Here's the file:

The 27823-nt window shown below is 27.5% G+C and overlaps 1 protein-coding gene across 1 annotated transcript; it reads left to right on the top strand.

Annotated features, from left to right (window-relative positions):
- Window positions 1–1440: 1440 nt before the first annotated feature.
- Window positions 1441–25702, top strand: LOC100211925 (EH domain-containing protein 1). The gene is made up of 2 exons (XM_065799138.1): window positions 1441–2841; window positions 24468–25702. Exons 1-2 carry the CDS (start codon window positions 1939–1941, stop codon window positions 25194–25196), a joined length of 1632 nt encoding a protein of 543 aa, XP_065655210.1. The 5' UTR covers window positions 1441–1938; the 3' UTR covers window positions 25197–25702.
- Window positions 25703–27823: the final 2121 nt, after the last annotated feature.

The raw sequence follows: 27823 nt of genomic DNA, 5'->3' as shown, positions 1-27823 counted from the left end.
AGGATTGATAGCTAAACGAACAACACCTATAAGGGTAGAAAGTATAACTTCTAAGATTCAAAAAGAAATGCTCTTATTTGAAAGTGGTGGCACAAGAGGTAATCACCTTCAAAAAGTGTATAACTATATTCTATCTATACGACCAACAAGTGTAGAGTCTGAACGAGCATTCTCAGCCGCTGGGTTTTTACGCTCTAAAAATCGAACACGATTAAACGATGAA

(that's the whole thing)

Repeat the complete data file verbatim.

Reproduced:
The 27823-nt window shown below is 27.5% G+C and overlaps 1 protein-coding gene across 1 annotated transcript; it reads left to right on the top strand.

Annotated features, from left to right (window-relative positions):
- Window positions 1–1440: 1440 nt before the first annotated feature.
- Window positions 1441–25702, top strand: LOC100211925 (EH domain-containing protein 1). The gene is made up of 2 exons (XM_065799138.1): window positions 1441–2841; window positions 24468–25702. Exons 1-2 carry the CDS (start codon window positions 1939–1941, stop codon window positions 25194–25196), a joined length of 1632 nt encoding a protein of 543 aa, XP_065655210.1. The 5' UTR covers window positions 1441–1938; the 3' UTR covers window positions 25197–25702.
- Window positions 25703–27823: the final 2121 nt, after the last annotated feature.

The raw sequence follows: 27823 nt of genomic DNA, 5'->3' as shown, positions 1-27823 counted from the left end.
AGGATTGATAGCTAAACGAACAACACCTATAAGGGTAGAAAGTATAACTTCTAAGATTCAAAAAGAAATGCTCTTATTTGAAAGTGGTGGCACAAGAGGTAATCACCTTCAAAAAGTGTATAACTATATTCTATCTATACGACCAACAAGTGTAGAGTCTGAACGAGCATTCTCAGCCGCTGGGTTTTTACGCTCTAAAAATCGAACACGATTAAACGATGAA